"When you start doubling-up that office space, and start hearing complaints, you’re going to start planning," says Susan Wachter, a professor at the Wharton School of business. "But you need to know the people are on board, and that you’re gonna need that space. And then, that too takes time." Budgeting for a move, for example, doesn't happen overnight.
This recovery has seen even less pickup of office space than previous cycles. Wachter also notes that open layouts, which require less space per employee, have become more popular.
Suspicions about Nicolas Sarkozy's fundraising activities also touch on late Libyan dictator Moammar Gadhafi and the heiress to the L'Oreal fortune.
The operation was part of the search for two Palestinians suspected in the deaths of three Israeli teens whose bodies were found Monday.
An official pronouncement raises more questions than it answers.
As the second half of 2014 gets underway, a look at the S&P 500 index. Plus, with the number of jobs recovering since the Great Recession, a look at why office space doesn't tend to increase at the same rate. Also, is the "sharing economy" all it's cracked up to be? With big money flowing through businesses like Airbnb and Lyft, not everyone is on as equal a playing field as promised.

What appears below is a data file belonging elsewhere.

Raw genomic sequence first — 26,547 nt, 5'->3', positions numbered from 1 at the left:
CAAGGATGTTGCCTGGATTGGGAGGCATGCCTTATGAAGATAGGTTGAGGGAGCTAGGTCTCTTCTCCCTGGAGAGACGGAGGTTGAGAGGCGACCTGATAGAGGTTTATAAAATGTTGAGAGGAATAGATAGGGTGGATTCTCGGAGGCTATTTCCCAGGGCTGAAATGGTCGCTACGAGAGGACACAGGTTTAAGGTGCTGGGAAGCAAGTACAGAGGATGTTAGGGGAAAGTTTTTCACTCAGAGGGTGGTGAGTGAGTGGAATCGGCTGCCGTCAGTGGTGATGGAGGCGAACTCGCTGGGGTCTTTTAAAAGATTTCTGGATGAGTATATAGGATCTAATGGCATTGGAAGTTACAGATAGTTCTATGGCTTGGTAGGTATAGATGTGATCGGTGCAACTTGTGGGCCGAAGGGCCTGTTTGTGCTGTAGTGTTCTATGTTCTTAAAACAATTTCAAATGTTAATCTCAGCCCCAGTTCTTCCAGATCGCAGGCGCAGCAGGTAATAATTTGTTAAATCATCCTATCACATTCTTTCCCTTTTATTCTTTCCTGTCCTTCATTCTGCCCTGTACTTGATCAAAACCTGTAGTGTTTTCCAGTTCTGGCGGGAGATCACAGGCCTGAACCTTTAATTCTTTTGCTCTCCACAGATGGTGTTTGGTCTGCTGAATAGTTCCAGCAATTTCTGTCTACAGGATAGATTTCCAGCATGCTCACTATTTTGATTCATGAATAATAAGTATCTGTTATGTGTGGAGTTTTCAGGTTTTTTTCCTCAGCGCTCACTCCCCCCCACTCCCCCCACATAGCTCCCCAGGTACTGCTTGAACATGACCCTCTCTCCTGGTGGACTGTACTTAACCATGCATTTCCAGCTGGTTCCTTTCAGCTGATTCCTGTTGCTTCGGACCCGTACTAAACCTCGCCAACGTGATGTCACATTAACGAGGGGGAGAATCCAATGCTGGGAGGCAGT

A "sharing economy" can be as simple as a neighborhood with a shared lawnmower, but companies with big cash flow – think ride-sharing services like Lyft and Uber, as well as room rental places like Airbnb – are increasingly considered part of this model.
Oakland, California-based reporter Susie Cagle writes of her experience attending "Share," a conference on the sharing economy sponsored by Airbnb, Lyft, and eBay. She left the conference thinking the word "sharing" is getting stretched completely out of shape.
In her article, "The Case Against Sharing: On access, scarcity, and trust," Cagle recognizes the opportunity in these peer-to-peer economies, but thinks larger businesses like Airbnb and Lyft should be treated as just that: a business.